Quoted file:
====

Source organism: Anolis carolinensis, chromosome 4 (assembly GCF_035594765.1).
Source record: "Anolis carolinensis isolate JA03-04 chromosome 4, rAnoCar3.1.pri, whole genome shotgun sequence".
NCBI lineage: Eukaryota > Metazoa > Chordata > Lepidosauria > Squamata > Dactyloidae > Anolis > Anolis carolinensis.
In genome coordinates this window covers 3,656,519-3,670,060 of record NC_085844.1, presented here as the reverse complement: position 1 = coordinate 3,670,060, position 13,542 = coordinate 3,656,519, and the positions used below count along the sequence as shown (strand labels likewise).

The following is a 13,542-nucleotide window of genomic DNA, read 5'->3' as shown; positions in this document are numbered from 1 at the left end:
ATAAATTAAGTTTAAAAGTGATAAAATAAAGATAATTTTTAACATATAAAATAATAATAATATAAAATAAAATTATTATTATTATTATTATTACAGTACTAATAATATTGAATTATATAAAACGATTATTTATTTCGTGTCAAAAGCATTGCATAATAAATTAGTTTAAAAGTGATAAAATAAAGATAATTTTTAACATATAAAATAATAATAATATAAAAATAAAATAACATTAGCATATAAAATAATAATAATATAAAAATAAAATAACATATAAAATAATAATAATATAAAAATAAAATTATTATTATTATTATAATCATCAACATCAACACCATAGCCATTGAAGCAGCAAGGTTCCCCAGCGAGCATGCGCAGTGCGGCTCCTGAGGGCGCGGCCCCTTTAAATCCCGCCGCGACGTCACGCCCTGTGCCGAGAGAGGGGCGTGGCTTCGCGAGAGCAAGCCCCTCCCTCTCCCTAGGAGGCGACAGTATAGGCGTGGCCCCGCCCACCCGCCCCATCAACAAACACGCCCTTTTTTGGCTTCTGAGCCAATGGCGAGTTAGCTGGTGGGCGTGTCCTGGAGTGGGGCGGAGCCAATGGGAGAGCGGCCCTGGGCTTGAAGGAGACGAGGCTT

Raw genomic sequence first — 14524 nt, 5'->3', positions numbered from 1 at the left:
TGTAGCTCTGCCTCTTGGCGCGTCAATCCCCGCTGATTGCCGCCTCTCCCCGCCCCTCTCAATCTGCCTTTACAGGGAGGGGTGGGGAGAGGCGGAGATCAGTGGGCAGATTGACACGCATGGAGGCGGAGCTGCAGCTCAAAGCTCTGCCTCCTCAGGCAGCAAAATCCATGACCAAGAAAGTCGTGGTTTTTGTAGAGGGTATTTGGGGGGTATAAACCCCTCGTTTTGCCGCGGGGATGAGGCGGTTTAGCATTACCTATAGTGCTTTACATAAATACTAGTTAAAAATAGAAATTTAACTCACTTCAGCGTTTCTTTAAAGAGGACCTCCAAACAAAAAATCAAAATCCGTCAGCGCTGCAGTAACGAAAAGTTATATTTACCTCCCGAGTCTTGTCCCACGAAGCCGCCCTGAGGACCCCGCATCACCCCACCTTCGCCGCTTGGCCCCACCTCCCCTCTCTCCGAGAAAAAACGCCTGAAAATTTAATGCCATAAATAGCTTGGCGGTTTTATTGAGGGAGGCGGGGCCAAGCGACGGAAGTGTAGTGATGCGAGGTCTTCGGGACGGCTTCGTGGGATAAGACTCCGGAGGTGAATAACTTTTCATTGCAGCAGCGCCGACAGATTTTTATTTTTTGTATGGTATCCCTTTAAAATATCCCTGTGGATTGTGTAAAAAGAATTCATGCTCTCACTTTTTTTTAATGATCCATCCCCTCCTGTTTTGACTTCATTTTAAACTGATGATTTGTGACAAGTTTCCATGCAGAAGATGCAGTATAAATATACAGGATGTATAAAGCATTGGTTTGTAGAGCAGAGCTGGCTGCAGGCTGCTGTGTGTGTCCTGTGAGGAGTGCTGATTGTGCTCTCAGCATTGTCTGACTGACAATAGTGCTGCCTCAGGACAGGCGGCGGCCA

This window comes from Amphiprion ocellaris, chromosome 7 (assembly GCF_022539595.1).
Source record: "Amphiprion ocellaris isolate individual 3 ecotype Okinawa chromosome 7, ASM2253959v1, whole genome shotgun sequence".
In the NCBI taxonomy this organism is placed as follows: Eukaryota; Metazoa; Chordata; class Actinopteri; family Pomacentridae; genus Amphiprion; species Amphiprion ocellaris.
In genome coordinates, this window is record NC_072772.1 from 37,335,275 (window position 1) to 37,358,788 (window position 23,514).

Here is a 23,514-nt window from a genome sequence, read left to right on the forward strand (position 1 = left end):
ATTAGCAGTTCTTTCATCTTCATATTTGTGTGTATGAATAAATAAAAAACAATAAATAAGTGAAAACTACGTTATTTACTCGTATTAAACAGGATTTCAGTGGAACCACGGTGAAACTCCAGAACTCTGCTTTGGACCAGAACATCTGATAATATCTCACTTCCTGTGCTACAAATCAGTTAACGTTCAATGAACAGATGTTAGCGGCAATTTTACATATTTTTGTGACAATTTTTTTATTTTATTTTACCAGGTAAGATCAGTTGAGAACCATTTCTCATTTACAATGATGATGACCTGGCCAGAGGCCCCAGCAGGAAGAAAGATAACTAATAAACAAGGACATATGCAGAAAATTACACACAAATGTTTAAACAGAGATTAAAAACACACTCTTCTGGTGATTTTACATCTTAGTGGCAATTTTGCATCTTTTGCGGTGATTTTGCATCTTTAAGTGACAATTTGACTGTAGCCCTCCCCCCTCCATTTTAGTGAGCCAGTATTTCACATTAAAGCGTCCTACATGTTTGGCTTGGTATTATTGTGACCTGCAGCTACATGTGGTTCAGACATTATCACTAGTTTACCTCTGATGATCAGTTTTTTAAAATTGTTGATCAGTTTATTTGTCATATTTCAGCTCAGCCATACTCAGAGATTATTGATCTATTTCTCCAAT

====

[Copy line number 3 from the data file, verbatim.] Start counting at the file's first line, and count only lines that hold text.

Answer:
NCBI lineage: Eukaryota > Metazoa > Chordata > Lepidosauria > Squamata > Dactyloidae > Anolis > Anolis carolinensis.